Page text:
Australia's privatized air traffic control service has delayed deploying ADS-B (automatic dependent surveillance-broadcast) in lower-level airspace, but that decision doesn't affect U.S. plans to transition from radar to ADS-B.
"Australia was planning on implementing their ADS-B system differently," said Randy Kenagy, AOPA senior director of advanced technology. "That creates different issues for ADS-B down under."
ADS-B is an alternative to radar and transponders for air traffic control surveillance. ADS-B avionics in the aircraft broadcast the aircraft's location (as determined by GPS) to the ground and to other aircraft over a datalink.
In the U.S. implementation of ADS-B, that same datalink will be used to send free weather and traffic information back to aircraft. GA pilots will be able to see on a multifunction screen up-to-the-minute weather graphics - including weather radar - weather reports and forecasts, and the relative positions of nearby aircraft that are not already transmitting ADS-B on the datalink.
In Australia, there had been media reports that ADS-B could be "spoofed" - someone with a laptop computer and the right transmitter could supposedly add hundreds of fake ADS-B targets to a controller's screen.
That wasn't the "official" reason for delaying ADS-B, but many observers thought the press reports played a role in the decision. (For the record, Airservices Australia said that implementing ADS-B for lower-level airspace "raises a number of operational and policy issues that require resolution before a decision to proceed can be made.")
Spoofing isn't much of an issue in the United States, both for technical and regulatory reasons.
Here, the FAA plans to require ADS-B infrastructure to include a validation function. Simply put, that means there must be an independent way to ensure that ADS-B targets are legitimate.
Also, in the United States the FAA chose UAT - universal access transceiver - as the ADS-B datalink for general aviation. Australia chose to use as its ADS-B datalink the 1090-MHz Mode S extended squitter system. Mode S extended squitter does not have nearly the data capacity of UAT, nor is it as robust.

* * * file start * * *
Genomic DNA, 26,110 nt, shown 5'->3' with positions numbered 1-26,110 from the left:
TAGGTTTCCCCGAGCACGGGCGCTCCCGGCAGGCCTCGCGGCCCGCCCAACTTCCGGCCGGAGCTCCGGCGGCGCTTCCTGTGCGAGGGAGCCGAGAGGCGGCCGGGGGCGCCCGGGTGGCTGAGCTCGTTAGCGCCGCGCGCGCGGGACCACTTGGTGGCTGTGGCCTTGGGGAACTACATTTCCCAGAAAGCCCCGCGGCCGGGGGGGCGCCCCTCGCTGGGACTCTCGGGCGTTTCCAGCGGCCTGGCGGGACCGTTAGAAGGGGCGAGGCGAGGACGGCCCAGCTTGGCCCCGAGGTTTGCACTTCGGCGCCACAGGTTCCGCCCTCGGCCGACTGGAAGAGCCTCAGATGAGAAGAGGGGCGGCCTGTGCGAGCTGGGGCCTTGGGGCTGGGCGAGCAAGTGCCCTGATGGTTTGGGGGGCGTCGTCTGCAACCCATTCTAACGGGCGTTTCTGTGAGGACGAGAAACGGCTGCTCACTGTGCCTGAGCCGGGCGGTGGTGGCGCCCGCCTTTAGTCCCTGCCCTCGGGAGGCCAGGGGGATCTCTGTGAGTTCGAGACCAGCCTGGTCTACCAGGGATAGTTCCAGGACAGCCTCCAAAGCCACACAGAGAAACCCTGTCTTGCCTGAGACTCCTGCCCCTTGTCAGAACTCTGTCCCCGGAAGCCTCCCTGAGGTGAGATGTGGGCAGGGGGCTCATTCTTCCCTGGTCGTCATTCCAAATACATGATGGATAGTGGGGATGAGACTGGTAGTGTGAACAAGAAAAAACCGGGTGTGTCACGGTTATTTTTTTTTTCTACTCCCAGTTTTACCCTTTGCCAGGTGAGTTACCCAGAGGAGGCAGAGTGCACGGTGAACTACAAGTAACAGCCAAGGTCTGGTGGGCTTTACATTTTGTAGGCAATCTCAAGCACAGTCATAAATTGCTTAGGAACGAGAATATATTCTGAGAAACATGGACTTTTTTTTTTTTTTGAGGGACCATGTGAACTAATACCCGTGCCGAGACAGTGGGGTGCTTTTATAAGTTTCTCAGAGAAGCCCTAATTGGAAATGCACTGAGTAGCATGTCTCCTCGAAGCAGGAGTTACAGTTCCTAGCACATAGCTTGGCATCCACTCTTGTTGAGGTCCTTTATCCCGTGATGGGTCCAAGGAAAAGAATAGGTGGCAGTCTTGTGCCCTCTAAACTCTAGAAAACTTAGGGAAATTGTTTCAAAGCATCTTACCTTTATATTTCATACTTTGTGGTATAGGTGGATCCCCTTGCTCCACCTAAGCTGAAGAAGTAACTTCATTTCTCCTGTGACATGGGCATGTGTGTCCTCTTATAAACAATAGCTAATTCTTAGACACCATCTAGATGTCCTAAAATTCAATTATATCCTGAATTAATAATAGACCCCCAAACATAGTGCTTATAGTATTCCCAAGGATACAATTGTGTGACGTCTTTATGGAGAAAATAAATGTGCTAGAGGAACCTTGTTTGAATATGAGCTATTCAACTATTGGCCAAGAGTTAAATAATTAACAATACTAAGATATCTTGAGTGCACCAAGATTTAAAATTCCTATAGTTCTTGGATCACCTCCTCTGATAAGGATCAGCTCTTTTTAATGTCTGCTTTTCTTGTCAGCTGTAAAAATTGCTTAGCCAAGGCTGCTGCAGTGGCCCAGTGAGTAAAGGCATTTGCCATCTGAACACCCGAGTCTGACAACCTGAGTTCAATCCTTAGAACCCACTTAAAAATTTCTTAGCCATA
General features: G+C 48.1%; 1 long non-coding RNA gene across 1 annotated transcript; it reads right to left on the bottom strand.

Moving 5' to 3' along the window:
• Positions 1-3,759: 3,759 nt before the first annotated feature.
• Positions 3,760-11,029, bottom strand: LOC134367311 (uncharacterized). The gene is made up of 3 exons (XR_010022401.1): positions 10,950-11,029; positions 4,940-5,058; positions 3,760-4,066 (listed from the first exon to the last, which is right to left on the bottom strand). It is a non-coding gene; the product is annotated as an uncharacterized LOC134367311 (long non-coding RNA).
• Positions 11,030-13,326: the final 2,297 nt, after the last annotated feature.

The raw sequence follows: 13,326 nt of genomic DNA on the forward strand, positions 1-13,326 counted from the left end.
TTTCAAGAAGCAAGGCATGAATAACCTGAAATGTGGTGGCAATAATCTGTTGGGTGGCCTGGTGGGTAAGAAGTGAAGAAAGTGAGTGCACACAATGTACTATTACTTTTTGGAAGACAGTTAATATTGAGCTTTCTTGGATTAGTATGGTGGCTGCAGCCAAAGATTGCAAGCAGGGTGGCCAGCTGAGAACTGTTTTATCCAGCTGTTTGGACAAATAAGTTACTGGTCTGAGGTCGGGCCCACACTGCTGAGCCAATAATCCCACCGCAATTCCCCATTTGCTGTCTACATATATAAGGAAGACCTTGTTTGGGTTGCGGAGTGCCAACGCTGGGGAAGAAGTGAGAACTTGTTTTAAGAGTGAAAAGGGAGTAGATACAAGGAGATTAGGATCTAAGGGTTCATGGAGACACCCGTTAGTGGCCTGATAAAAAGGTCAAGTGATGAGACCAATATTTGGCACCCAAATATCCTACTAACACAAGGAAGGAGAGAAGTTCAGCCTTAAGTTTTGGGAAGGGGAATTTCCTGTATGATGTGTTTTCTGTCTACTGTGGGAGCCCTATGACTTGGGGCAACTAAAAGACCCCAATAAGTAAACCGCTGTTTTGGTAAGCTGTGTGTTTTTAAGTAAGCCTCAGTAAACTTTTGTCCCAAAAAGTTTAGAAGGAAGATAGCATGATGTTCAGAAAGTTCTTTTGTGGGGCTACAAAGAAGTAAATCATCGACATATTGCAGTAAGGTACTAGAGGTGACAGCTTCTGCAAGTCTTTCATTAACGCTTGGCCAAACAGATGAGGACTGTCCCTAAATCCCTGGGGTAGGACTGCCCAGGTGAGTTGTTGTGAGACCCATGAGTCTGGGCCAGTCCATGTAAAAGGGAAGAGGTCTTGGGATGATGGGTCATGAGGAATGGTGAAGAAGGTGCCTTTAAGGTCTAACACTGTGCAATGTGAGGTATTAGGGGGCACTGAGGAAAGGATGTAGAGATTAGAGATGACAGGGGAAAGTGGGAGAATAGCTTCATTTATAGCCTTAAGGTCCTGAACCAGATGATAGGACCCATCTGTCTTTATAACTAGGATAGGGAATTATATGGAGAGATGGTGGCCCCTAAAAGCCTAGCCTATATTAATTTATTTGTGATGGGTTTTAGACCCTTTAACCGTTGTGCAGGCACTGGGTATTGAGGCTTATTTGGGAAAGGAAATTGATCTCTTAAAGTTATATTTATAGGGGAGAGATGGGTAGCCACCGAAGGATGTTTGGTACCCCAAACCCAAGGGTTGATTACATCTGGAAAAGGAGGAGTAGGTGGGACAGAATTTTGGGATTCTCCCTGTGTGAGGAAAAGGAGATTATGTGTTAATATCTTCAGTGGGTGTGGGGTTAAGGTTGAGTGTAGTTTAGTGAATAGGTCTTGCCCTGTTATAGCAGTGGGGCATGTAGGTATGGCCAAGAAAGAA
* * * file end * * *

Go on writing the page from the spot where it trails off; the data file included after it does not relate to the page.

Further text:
"We pushed hard for UAT because of the other benefits it could provide to GA pilots," said Kenagy. "The UAT datalink has more than enough capacity to send weather and traffic information back to the pilot. Also, it's technically easy to validate - and harder to spoof - a UAT transmission."
Validation is accomplished by looking at the GPS location report and seeing if that data makes sense compared with a position derived from calculating the time it takes for the signal to travel from the aircraft to the ground receiver.
Validation of the Mode S ADS-B system is possible as well, but it's unclear to some in the industry as to how Australia was planning to ensure that an ADS-B position was legitimate, although they undoubtedly had considered the problem.
"However, the fact remains that recent articles in the media have generated enough discussion for AOPA to ensure that the FAA has their 'validation' strategy well in hand," said Kenagy. "From what we've seen, it appears they do."
But is spoofing really that big of an issue? Consider how easy it is today to spoof an air traffic controller. Someone with an inexpensive aviation radio could pretend to be a controller and issue bogus instructions. It has happened once or twice, but it certainly isn't a widespread problem, and it didn't wreak havoc with the ATC system. Radar returns and ILS signals, theoretically, also could be spoofed. But in more than half a century of ATC experience, that hasn't been a problem either.
"It's easier said than done," said Kenagy, "and pilots and controllers are pretty good at recognizing a problem and working around it."
July 5, 2006